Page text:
Supreme Court nominee Samuel A. Alito Jr. said yesterday that he did nothing improper when he ruled in cases involving two financial firms in which he held accounts, although he had told the Senate 15 years ago that he would step aside in matters involving the companies.
Alito, trying to quell conflict-of-interest issues raised by liberal opponents, said he had been "unduly restrictive" in promising in 1990 to recuse himself in cases involving Vanguard Group Inc. and Smith Barney Inc. After the Senate confirmed him as an appellate judge and when he subsequently ruled on routine cases involving the two companies, he said, he acted properly because his connections to the firms did not constitute a conflict of interest under the applicable rules and laws.
Alito had at least $390,000 in Vanguard mutual funds when he ruled in a 2002 case that favored the company. After a party to the suit complained, he stepped aside and another panel of judges reheard the case. Alito also ruled in a 1996 case involving Smith Barney, which was his brokerage firm.
The Supreme Court nominee's comments, made in a two-page letter to Senate Judiciary Committee members, differed from the White House's explanations of his actions. The White House said last month that a courthouse "computer screening program" had failed to alert Alito to step aside in the Vanguard case. Alito made no reference to computers in yesterday's letter. He said he went further than he needed to in 1990 when he promised to avoid ruling in cases involving Vanguard and Smith Barney.
federal laws regarding conflict of interest are fairly strict. i'm no legal expert, so i have no idea whether scalito technically broke these laws or not. even if there wasn't a conflict by those legal standards, there was definitely an appearance of conflict of interest, and scalito should've recused himself for that reason alone.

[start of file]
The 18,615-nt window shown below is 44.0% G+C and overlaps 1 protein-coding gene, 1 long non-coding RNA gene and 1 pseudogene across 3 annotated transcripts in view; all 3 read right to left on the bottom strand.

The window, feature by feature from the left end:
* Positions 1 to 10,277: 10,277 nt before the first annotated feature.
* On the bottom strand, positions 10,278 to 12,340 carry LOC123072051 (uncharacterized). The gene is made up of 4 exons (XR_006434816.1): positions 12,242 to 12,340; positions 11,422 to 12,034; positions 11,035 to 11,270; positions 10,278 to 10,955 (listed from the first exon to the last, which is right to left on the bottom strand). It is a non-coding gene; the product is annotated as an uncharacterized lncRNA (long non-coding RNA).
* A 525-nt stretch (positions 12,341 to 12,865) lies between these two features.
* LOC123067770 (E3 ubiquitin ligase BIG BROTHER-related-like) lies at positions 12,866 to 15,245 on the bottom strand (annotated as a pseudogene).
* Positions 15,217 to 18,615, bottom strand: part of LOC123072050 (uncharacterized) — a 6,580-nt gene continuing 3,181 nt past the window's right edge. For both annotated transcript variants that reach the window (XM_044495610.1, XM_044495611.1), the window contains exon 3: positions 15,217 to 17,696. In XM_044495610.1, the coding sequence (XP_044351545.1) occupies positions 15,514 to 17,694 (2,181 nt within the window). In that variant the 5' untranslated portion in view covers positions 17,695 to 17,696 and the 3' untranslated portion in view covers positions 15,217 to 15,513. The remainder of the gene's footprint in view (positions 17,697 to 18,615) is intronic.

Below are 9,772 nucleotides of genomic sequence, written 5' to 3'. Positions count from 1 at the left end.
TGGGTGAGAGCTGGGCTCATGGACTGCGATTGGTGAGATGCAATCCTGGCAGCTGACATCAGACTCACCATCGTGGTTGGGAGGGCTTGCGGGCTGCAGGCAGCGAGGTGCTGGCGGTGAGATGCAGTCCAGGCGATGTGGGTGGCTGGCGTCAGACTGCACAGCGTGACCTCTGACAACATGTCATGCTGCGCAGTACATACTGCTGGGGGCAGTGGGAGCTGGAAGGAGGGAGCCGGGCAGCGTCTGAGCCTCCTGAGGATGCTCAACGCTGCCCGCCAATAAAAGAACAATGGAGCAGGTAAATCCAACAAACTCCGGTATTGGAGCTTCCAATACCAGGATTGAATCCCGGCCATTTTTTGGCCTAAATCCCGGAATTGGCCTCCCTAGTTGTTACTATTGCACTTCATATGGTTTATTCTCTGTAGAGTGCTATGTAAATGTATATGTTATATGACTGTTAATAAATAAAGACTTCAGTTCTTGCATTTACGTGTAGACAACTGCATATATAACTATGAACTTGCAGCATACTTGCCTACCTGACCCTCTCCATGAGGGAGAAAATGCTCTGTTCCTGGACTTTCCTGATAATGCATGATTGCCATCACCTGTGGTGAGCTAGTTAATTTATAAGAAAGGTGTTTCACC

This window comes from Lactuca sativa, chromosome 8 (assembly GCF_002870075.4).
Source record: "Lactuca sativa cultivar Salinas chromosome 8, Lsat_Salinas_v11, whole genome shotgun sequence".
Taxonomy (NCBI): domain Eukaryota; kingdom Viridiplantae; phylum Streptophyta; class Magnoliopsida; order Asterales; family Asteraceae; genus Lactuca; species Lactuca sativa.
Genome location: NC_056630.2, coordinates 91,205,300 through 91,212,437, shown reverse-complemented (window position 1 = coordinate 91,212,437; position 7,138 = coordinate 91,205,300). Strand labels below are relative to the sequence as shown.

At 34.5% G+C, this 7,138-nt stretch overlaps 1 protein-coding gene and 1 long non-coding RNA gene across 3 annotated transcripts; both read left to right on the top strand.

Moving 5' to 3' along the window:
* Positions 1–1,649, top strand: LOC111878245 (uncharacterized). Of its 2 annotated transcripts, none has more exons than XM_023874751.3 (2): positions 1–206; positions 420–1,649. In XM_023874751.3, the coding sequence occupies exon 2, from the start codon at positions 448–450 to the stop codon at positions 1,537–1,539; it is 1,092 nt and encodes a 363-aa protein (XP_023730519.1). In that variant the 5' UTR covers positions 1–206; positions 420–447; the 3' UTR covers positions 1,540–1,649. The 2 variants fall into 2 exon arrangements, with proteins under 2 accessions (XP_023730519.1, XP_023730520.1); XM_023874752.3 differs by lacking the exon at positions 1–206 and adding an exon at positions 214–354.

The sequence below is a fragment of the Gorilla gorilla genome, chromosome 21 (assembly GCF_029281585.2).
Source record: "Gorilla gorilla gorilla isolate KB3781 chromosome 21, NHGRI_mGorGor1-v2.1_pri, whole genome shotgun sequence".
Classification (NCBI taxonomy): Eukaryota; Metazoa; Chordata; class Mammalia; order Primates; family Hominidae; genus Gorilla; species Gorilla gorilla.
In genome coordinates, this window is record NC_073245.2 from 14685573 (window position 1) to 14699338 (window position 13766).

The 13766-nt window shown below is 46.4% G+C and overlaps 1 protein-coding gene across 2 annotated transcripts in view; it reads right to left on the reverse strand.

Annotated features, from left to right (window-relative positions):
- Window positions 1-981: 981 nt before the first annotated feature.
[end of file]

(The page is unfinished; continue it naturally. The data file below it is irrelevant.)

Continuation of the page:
but as john at americablog points out, whether he actually broke those laws is not the point. i pick up a lot of stories from americablog but i rarely actually quote from them. today i will, because i think john has this exactly right:
The issue here isn't whether Alito was or wasn't required, under court rules, to recuse himself from these cases. The issue is that Alito promised, seemingly under oath, NOT to hear these cases, period - but then went ahead and heard them anyway. That's a lie. It's also possibly perjury. And at the very least, it suggests he intentionally misled the Senate Judiciary Committee ON THREE SEPARATE OCCASIONS in order to get confirmed.
As for Toobin's second argument, that the reason the case came to Alito was perhaps a computer glitch, again that's not the issue. The question is not HOW the cases came to Alito, the question is WHY Alito didn't recuse himself, as promised under oath, AFTER the cases came to him, regardless of how they came to him.
In the Vanguard case, Alito went out of his way to argue that there was no reason he should have to recuse himself. Not only does that negate the computer glitch argument - it doesn't matter how Alito got the case, he was perfectly happy KEEPING the case and argued that he should keep the case. But what's more, Alito actually had the nerve to argue that there was no reason to recuse himself from this case when there was a very good reason - he had previously promised to recuse himself, under oath.
Again, it's nice to split hairs about whether Alito was "legally" required to recuse himself under court rules dealing with conflicts of interest, etc., but that's not the issue here. The issue is that Alito promised, we assume under oath, to recuse himself in order to convince Senators to confirm him. Then after Alito got confirmed - bam! - he turned around and broke his promise, and hear the case anyway. And not just once, but three times.
The man is a liar, quite possibly a perjurer, and at the very least he's someone with a proven track record of saying anything to Senators in order to be confirmed. There is now no reason any Senator should vote for Alito based on any testimony he gives before the Senate, or anything he says to them in private. Alito is not a man of his word.
do we really want to reward this kind of lying? what kind of message would it send if the senate allowed a known perjurer to ascend to the supreme court? think of the ramifications. perjury is a method of subverting the legal system. scooter libby was indicted for perjury and immediately resigned his post in the executive, and yet when scalito perjurs, he is rewarded with a seat on the supreme court? that's like electing an anarchist to be president: it makes no sense. it's absurd on its face.¶